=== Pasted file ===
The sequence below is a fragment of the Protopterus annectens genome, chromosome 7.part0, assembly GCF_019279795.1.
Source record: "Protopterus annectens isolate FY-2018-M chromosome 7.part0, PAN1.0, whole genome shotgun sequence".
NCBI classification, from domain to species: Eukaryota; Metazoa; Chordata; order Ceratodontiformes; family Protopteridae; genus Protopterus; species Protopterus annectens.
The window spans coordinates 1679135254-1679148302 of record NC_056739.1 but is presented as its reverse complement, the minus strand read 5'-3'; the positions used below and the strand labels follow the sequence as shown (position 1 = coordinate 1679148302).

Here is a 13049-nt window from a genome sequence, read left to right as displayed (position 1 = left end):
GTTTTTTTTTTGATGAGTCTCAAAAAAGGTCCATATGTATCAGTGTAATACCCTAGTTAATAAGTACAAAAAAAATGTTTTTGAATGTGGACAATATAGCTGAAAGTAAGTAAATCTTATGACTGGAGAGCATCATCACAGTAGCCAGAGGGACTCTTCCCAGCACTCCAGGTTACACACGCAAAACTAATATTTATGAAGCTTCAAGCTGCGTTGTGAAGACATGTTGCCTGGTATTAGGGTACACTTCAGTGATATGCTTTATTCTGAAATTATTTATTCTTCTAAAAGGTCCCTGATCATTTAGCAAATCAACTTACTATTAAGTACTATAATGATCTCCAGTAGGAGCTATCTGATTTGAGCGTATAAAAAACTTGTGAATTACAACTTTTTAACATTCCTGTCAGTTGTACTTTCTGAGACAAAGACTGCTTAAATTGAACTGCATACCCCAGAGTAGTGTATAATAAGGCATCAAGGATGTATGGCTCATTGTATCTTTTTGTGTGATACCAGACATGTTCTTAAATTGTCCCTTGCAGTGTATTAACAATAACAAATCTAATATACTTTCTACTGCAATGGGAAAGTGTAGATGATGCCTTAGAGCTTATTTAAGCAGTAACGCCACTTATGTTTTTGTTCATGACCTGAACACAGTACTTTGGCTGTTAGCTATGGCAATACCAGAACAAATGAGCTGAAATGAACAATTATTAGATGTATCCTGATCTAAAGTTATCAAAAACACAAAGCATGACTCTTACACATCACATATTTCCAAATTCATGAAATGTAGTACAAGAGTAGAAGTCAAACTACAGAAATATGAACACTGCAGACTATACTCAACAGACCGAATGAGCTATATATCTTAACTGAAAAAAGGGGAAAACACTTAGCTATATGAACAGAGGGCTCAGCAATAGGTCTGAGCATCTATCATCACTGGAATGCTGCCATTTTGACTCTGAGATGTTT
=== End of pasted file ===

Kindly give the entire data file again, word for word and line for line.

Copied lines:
The sequence below is a fragment of the Protopterus annectens genome, chromosome 7.part0, assembly GCF_019279795.1.
Source record: "Protopterus annectens isolate FY-2018-M chromosome 7.part0, PAN1.0, whole genome shotgun sequence".
NCBI classification, from domain to species: Eukaryota; Metazoa; Chordata; order Ceratodontiformes; family Protopteridae; genus Protopterus; species Protopterus annectens.
The window spans coordinates 1679135254-1679148302 of record NC_056739.1 but is presented as its reverse complement, the minus strand read 5'-3'; the positions used below and the strand labels follow the sequence as shown (position 1 = coordinate 1679148302).

Here is a 13049-nt window from a genome sequence, read left to right as displayed (position 1 = left end):
GTTTTTTTTTTGATGAGTCTCAAAAAAGGTCCATATGTATCAGTGTAATACCCTAGTTAATAAGTACAAAAAAAATGTTTTTGAATGTGGACAATATAGCTGAAAGTAAGTAAATCTTATGACTGGAGAGCATCATCACAGTAGCCAGAGGGACTCTTCCCAGCACTCCAGGTTACACACGCAAAACTAATATTTATGAAGCTTCAAGCTGCGTTGTGAAGACATGTTGCCTGGTATTAGGGTACACTTCAGTGATATGCTTTATTCTGAAATTATTTATTCTTCTAAAAGGTCCCTGATCATTTAGCAAATCAACTTACTATTAAGTACTATAATGATCTCCAGTAGGAGCTATCTGATTTGAGCGTATAAAAAACTTGTGAATTACAACTTTTTAACATTCCTGTCAGTTGTACTTTCTGAGACAAAGACTGCTTAAATTGAACTGCATACCCCAGAGTAGTGTATAATAAGGCATCAAGGATGTATGGCTCATTGTATCTTTTTGTGTGATACCAGACATGTTCTTAAATTGTCCCTTGCAGTGTATTAACAATAACAAATCTAATATACTTTCTACTGCAATGGGAAAGTGTAGATGATGCCTTAGAGCTTATTTAAGCAGTAACGCCACTTATGTTTTTGTTCATGACCTGAACACAGTACTTTGGCTGTTAGCTATGGCAATACCAGAACAAATGAGCTGAAATGAACAATTATTAGATGTATCCTGATCTAAAGTTATCAAAAACACAAAGCATGACTCTTACACATCACATATTTCCAAATTCATGAAATGTAGTACAAGAGTAGAAGTCAAACTACAGAAATATGAACACTGCAGACTATACTCAACAGACCGAATGAGCTATATATCTTAACTGAAAAAAGGGGAAAACACTTAGCTATATGAACAGAGGGCTCAGCAATAGGTCTGAGCATCTATCATCACTGGAATGCTGCCATTTTGACTCTGAGATGTTT